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Monday, April 28, 2008

Mesa Bankruptcy Questioned

The specter of a Mesa Air Group bankruptcy was raised twice during yesterday’s investor calls, illustrating Wall Street’s concerns about the troubled airline, which is contesting the loss of its Freedom Airlines, 50-seat Delta contract. Related Story
During the Republic Airways Holdings conference call, Ethan McCaffrey of Ramsey Asset Management noted its shares were priced at 45 cents and, with only $20 million in market capitalization, suggested it was the regional most likely to go bankrupt. He noted that Mesa has always been considered the most irrational pricer when it comes to new contracts.
"While we have issues to work through with Delta, Mesa has strong contracts with US Airways and United and a strong underlying business," Mesa Spokesperson Paul Skellon told Regional Aviation News.
RJET CEO Bryan Bedford, in responding to the question of what ramifications a Mesa bankruptcy would hold for the rest of the industry, said that he was sure everyone was trying to figure out that question. “We hate to see any airline go into bankruptcy,” he said. “We haven’t seen a regional airline do that yet. I don’t know exactly what the case is with Mesa but I think it depends on the ultimate wind down of Delta flying. But we are not looking at the market and saying there’s going to be an opportunity directly correlated to what is going on at Mesa.”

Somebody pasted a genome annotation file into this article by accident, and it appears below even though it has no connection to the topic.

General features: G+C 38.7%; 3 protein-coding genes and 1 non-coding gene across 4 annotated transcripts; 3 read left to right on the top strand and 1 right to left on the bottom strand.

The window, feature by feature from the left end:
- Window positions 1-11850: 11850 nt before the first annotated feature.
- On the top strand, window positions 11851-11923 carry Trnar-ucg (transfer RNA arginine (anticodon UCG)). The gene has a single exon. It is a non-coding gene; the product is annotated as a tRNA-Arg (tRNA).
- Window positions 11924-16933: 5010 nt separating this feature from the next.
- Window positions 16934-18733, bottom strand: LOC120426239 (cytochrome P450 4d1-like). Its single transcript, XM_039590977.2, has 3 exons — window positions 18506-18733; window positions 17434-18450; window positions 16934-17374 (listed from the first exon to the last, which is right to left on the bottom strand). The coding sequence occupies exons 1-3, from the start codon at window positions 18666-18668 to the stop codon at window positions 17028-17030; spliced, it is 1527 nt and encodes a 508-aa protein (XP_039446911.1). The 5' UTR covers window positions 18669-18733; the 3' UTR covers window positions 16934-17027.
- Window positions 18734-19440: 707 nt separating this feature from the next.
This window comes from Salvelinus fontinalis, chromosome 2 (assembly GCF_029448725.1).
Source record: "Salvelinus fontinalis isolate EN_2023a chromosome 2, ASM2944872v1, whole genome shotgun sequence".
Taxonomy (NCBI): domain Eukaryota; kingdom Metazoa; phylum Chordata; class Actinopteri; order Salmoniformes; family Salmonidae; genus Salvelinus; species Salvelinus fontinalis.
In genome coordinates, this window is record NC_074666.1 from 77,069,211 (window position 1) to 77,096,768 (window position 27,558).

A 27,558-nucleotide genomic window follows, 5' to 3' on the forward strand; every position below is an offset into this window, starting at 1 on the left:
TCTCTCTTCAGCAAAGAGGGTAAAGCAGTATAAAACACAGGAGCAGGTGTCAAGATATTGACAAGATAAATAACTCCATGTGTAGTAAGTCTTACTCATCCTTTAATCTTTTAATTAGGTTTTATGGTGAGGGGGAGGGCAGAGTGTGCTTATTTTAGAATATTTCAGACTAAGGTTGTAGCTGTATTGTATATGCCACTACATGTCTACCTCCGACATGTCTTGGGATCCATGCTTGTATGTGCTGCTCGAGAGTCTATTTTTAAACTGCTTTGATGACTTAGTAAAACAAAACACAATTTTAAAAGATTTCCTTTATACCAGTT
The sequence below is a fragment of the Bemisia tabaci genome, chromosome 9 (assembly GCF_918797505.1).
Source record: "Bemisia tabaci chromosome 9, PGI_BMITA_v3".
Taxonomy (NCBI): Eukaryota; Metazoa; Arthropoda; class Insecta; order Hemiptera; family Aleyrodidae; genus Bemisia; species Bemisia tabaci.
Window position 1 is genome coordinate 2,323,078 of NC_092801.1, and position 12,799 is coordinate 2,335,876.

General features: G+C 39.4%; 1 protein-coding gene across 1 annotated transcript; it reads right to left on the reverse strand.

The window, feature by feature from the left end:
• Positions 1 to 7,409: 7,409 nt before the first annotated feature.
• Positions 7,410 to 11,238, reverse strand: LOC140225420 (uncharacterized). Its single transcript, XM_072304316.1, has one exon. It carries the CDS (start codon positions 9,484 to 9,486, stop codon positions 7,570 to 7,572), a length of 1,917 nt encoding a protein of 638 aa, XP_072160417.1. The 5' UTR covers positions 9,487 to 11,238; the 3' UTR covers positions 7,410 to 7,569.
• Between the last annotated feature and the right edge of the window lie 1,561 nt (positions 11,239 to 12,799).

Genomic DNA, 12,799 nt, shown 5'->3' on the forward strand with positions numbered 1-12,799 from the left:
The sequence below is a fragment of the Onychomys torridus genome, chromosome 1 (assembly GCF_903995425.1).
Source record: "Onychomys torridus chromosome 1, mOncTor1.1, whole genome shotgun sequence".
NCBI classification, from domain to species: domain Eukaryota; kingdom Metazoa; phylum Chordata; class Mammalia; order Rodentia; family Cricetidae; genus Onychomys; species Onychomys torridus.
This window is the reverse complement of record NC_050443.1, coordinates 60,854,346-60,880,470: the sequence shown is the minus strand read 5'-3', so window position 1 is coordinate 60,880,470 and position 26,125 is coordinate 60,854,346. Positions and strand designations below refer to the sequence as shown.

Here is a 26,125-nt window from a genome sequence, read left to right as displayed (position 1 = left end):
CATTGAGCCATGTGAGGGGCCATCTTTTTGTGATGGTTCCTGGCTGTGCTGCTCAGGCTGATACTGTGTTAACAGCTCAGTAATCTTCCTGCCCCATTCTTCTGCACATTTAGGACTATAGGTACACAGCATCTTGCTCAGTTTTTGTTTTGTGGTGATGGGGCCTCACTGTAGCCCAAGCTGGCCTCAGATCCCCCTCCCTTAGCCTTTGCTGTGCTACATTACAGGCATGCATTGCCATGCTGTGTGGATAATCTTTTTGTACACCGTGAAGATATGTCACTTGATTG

Investors were also concerned that mainline carriers would try to change contracts trying to squeeze the lowest cost from their regional partners. Bedford indicated that it was a lot more complicated than just price. “I can tell you who I believe lowest cost seller of capacity to Delta and that is Mesa,” he said, to which Jamie Baker of JP Morgan responded, “and we’ve seen how that turned out.” Bedford also said, “you can make a pizza so cheap nobody will want it,” adding that the fact that RJET continues to win business is an indication “we are striking the right balance between product and cost. You have to have a etter product, better pricing, better customer experience and better reliability and that’s where the RJET story is for many guys in our peer group.”
Later, during the media portion of the US Airways call, a Wall Street Journal reporter sought information on what would happen to US Airways Express should Mesa go bankrupt. While he indicated that he was not in a position to comment on Mesa’s financial position, US Airways Chair Doug Parker said he understood the market is worried about it and the company reflected that concern. However, he added that the mainline carrier feels pretty good about the Mesa operation, regardless of what might happen at its regional partner. “They have a good profitable operation which could continue outside of bankruptcy or, even in bankruptcy, we are confident they will continue to fly.” Mesa did not respond to question from Regional Aviation News at press time.
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